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The Dwarskersbos, South Africa local tsunami of August 27, 1969: field survey and simulation as a meteorological event

  • Emile A. Okal
  • Johan N. J. Visser
  • Coenraad H. de Beer
Original Paper

Abstract

We investigate the hitherto unexplained wave which inundated the village of Dwarskersbos, South Africa, in the early hours of August 27, 1969, in the absence of any seismic disturbance or major meteorological storm. A field survey, based on the interview of nine elderly witnesses still residing in the community, documented maximum run-up of 2.9 m, concentrated on an extremely short segment of coastline, less than 2 km in length. These characteristics are incompatible with generation by a seismic source (which, at any rate, should have been felt by the population). A landslide source, located at the only canyon featuring a steep enough ocean floor, is also ruled out since a numerical simulation fails to reproduce the concentration of the wave at Dwarskersbos. By contrast, the wave can be explained as a “meteo-tsunami” resulting from resonance between a meteorological squall propagating at 18 m/s in the azimuth \(\hbox {N101}^{\circ }\hbox {E}\) and a gravity wave propagating in the shallow waters off the eastern shore of St. Helena Bay. This is confirmed by numerical simulation under the formalism of Proudman (Dynamical oceanography. Methuen, London, 1953), which provides a satisfactory model of the distribution of run-up along the beach.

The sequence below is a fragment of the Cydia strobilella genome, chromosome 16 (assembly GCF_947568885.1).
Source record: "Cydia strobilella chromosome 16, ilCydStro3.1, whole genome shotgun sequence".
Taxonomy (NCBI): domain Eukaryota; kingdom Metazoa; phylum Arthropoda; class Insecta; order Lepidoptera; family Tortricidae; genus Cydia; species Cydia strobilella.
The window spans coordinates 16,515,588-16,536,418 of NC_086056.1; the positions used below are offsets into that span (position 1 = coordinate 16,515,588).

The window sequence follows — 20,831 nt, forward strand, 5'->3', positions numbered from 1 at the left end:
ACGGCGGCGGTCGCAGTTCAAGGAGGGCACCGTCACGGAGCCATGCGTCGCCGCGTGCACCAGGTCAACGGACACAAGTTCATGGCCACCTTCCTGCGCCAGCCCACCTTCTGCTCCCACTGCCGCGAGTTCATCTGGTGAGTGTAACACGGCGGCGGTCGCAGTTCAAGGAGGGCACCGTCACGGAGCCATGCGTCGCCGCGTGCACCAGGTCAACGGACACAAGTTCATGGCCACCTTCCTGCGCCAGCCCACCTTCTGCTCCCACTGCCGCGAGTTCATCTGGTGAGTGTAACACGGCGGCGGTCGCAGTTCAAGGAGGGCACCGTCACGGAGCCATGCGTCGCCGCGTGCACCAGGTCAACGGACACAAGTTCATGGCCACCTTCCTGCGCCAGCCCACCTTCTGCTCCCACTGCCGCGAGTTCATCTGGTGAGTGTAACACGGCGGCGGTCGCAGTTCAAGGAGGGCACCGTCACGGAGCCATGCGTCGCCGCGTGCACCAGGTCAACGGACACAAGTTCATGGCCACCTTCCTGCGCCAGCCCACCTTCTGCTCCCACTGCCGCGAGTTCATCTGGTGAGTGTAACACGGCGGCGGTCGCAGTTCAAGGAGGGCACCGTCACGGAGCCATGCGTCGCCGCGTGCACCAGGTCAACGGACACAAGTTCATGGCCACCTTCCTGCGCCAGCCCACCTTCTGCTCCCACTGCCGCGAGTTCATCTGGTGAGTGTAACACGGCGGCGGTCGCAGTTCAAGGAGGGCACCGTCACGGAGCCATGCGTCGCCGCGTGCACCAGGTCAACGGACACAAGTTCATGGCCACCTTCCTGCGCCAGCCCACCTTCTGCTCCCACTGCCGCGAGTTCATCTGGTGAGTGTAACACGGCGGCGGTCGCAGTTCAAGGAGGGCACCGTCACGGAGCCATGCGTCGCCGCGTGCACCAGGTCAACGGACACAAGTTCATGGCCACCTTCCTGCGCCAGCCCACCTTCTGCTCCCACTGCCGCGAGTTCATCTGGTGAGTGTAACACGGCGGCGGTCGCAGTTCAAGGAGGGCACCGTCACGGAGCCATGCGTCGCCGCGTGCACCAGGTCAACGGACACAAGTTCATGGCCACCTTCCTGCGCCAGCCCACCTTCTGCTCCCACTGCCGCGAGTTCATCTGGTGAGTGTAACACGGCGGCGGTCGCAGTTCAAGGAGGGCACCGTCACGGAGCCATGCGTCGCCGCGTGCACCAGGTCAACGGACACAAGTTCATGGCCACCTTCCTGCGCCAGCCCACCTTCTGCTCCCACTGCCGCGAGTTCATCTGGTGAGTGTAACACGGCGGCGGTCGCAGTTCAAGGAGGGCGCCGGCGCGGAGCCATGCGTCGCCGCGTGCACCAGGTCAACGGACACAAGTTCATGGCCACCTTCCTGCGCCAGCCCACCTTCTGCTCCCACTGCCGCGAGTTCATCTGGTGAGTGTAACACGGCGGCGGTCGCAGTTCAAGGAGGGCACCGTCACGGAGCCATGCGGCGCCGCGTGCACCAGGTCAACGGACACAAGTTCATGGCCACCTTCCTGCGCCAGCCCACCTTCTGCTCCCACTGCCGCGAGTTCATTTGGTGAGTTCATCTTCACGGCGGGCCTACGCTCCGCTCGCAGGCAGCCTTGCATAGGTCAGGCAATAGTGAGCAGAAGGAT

Keywords

Gravity Wave Rogue Wave Bull Seismol Eastern Shore Squall Line 
These keywords were added by machine and not by the authors. This process is experimental and the keywords may be updated as the learning algorithm improves.

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Notes

Acknowledgments

We thank Wilhelm van Zyl of the Marine Geoscience Unit, Council of Geoscience, for a digitized map of the bathymetry of St. Helena Bay, and Mr. Theuns Smit of Dwarskersbos for access to a 1967 land-surveyor’s map of the future town layout. Mr. Nikos Kalligeris helped in the initial aspects of the landslide simulation. Discussions are also acknowledged with Dr. Nasr-Eddine Taibi during the RASMER meeting in Zeralda, Algeria, in June 2013. Constructive comments on the original version of the paper by Editor Alexander Rabinovich and two anonymous reviewers are gratefully acknowledged. We are grateful to Emily Wolin for help with the final production of the manuscript, especially Fig. 3.

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Copyright information

© Springer Science+Business Media Dordrecht 2014

Authors and Affiliations

  • Emile A. Okal
    • 1
  • Johan N. J. Visser
    • 2
  • Coenraad H. de Beer
    • 3
  1. 1.Department of Earth and Planetary SciencesNorthwestern UniversityEvanstonUSA
  2. 2.VelddrifSouth Africa
  3. 3.Council of GeoscienceBellvilleSouth Africa

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